Most of the male personnel of the main "euthanasia" institutions were transferred to the Generalgouvernement [General Government] in Poland, where they contributed to the creation and operation of the killing centers at Belzec, Sobibor, and Treblinka.
After the gassings ended, three of the six "euthanasia" killing centers with gas chambers, including Bernburg, remained places of murder for concentration camp prisoners who were unable to work or who were being persecuted for racial reasons under the code name "Operation 14 f 13." The "Operation T 4" physicians, who had first selected patients from the state hospitals and nursing homes, were now assigned to select prisoners from the concentration camps. Approximately 5,000 prisoners from the Buchenwald, Gross-Rosen, Flossenbürg, Neuengamme, Ravensbrück, and Sachsenhausen concentration camps, of whom the overwhelming majority were Jewish men and women, died at Bernburg. The Bernburg killing facility was finally closed in the spring of 1943. Its technical facilities, which were preserved, are the core of the memorial today.
Teachers and students should realize that every visit to a memorial requires careful preparation and evaluation. The following model, which can be tailored to individual requirements, is designed primarily for students in the last two years of secondary school but can also be utilized by advanced 10
Th grade students as preparation for visiting Bernburg.
First Double Lesson: Definition of Social Outsiders and Nazi Propaganda
In the first classroom hour [see Documents], the students, who for the most part probably have very little personal contact with handicapped people, discuss "ideal" physical norms disseminated by illustrations in modern newspapers, magazines, and advertisements. Thereby they become aware:
- of the disparities between ideals and reality;
- that individual capability and special accomplishments cannot be discerned by external appearance;
- that most of human society is not homogeneous.
Next, by comparing current visual images with advertisements and propaganda from the Nazi period, the students analyze how the Nazi governmental standards and demands for achievement were conveyed and how hostile images were created. The students may do this in groups if necessary. Here one can compare Nazi images of "hereditarily sound" Germans with those of the mentally and physically handicapped that depict these individuals as alien and disgusting. From this historical illustration, students recognize how perception can be manipulated and how the majority forms its opinions about socially marginal groups.
Second Double Lesson: Involuntary Sterilization and "Euthanasia" - History of Ideas until 1933 and Implementation in the "Third Reich"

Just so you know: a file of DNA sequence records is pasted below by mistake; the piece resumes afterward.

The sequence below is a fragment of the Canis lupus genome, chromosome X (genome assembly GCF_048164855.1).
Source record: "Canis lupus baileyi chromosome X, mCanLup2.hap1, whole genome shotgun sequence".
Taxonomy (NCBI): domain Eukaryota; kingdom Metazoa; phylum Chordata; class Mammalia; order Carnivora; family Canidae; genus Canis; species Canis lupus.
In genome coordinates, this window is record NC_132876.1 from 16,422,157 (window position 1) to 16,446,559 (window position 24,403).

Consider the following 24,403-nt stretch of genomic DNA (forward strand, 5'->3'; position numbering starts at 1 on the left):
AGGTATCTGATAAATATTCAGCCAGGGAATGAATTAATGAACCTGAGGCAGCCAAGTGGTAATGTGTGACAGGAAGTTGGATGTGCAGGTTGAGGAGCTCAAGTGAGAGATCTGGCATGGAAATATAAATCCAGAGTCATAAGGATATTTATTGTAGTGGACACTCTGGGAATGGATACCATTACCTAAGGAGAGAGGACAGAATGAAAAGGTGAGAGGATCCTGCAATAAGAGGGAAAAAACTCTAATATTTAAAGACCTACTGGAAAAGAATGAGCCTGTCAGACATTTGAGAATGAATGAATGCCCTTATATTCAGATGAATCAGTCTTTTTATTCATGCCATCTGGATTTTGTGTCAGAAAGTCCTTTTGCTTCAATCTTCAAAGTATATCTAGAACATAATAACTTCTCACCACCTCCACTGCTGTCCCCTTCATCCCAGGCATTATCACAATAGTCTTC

This unit [see Documents] emphasizes independent student work with sources and documents. The history of so-called race hygiene up to 1933 as well as involuntary sterilization and "euthanasia" during the Nazi regime can be prepared by different sections of the class. In doing this, the students should understand that:
· Nazi health and racial policies can be linked to origins in social Darwinism and eugenics at the end of the 19 th century.
· Social acceptance of the destruction of "unproduktiven Ballastexistenzen" ["marginal lives"] also benefited from the post-World War I economic crisis.
· The "Law to Prevent Offspring with Hereditary Defects" of July 14, 1933 [see Documents], derived from a legal text which had already been drafted during the Weimar Republic, legitimized the involuntary sterilization of more than 350,000 people.
· From 1939 on, in order to free beds, personnel and provisions for the war effort, the handicapped and ill were transferred from home care and state hospitals to be killed as "useless mouths."
· Hitler's authorization, retroactive to September 1, 1939, the date of the outbreak of war, provided the legal basis for the murder of part of the German populace incapable of productivity [see Documents].
· Mass murder of the handicapped can be divided into two phases and did not stop after August 1941, but continued in about 100 psychiatric institutions on German soil and in the occupied parts of Eastern Europe until 1945.
Third Double Lesson: "Euthanasia" at Bernburg
For this curriculum unit [see Documents], a visit is planned to the Bernburg memorial or to one of the other memorials to the victims of "euthanasia." In lieu of a trip, it is possible to use documents and secondary literature to reconstruct the work of the "Operation T4" centers. Excerpts from films, such as "Healing by Killing" (Israel, 1996), "Selling Murder" (England, 1991), and "Der schöne, leichte Tod" ["A Beautiful Easy Death"] (Germany, 1994), can illustrate the arrival procedures and killing processes at the "euthanasia" institutions.
The following lesson objectives are suggested:
- The students analyze the organizational structure and function of the Berlin headquarters in regard to the way patients were registered and judged.
- They analyze the physicians' criteria for judging patients in psychiatric institutions, leading to either long-term custody or to an assessment of being "unworthy of life" because of inability to work.